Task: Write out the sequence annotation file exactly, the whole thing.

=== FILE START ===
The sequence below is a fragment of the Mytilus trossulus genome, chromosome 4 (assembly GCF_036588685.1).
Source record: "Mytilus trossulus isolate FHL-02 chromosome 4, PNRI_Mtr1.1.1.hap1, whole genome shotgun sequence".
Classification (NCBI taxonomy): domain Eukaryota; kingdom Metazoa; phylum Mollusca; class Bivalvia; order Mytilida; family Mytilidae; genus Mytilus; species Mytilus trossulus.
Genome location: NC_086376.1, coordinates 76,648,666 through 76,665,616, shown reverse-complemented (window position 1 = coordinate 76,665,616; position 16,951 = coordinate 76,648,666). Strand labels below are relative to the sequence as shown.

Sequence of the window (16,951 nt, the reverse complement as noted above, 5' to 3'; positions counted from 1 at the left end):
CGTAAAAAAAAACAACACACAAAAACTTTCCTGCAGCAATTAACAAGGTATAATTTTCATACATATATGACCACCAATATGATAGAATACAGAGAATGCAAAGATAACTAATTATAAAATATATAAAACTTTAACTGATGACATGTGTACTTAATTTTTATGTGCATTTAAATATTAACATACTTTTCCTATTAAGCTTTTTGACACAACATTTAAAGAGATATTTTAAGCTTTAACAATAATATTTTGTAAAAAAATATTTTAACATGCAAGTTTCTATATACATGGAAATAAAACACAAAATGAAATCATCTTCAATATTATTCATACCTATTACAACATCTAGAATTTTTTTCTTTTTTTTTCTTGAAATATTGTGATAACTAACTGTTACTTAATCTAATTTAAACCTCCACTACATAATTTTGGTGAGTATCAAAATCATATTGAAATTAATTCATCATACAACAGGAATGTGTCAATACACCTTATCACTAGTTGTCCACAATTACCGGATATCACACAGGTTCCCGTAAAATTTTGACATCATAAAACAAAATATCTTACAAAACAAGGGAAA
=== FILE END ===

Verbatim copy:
The sequence below is a fragment of the Mytilus trossulus genome, chromosome 4 (assembly GCF_036588685.1).
Source record: "Mytilus trossulus isolate FHL-02 chromosome 4, PNRI_Mtr1.1.1.hap1, whole genome shotgun sequence".
Classification (NCBI taxonomy): domain Eukaryota; kingdom Metazoa; phylum Mollusca; class Bivalvia; order Mytilida; family Mytilidae; genus Mytilus; species Mytilus trossulus.
Genome location: NC_086376.1, coordinates 76,648,666 through 76,665,616, shown reverse-complemented (window position 1 = coordinate 76,665,616; position 16,951 = coordinate 76,648,666). Strand labels below are relative to the sequence as shown.

Sequence of the window (16,951 nt, the reverse complement as noted above, 5' to 3'; positions counted from 1 at the left end):
CGTAAAAAAAAACAACACACAAAAACTTTCCTGCAGCAATTAACAAGGTATAATTTTCATACATATATGACCACCAATATGATAGAATACAGAGAATGCAAAGATAACTAATTATAAAATATATAAAACTTTAACTGATGACATGTGTACTTAATTTTTATGTGCATTTAAATATTAACATACTTTTCCTATTAAGCTTTTTGACACAACATTTAAAGAGATATTTTAAGCTTTAACAATAATATTTTGTAAAAAAATATTTTAACATGCAAGTTTCTATATACATGGAAATAAAACACAAAATGAAATCATCTTCAATATTATTCATACCTATTACAACATCTAGAATTTTTTTCTTTTTTTTTCTTGAAATATTGTGATAACTAACTGTTACTTAATCTAATTTAAACCTCCACTACATAATTTTGGTGAGTATCAAAATCATATTGAAATTAATTCATCATACAACAGGAATGTGTCAATACACCTTATCACTAGTTGTCCACAATTACCGGATATCACACAGGTTCCCGTAAAATTTTGACATCATAAAACAAAATATCTTACAAAACAAGGGAAA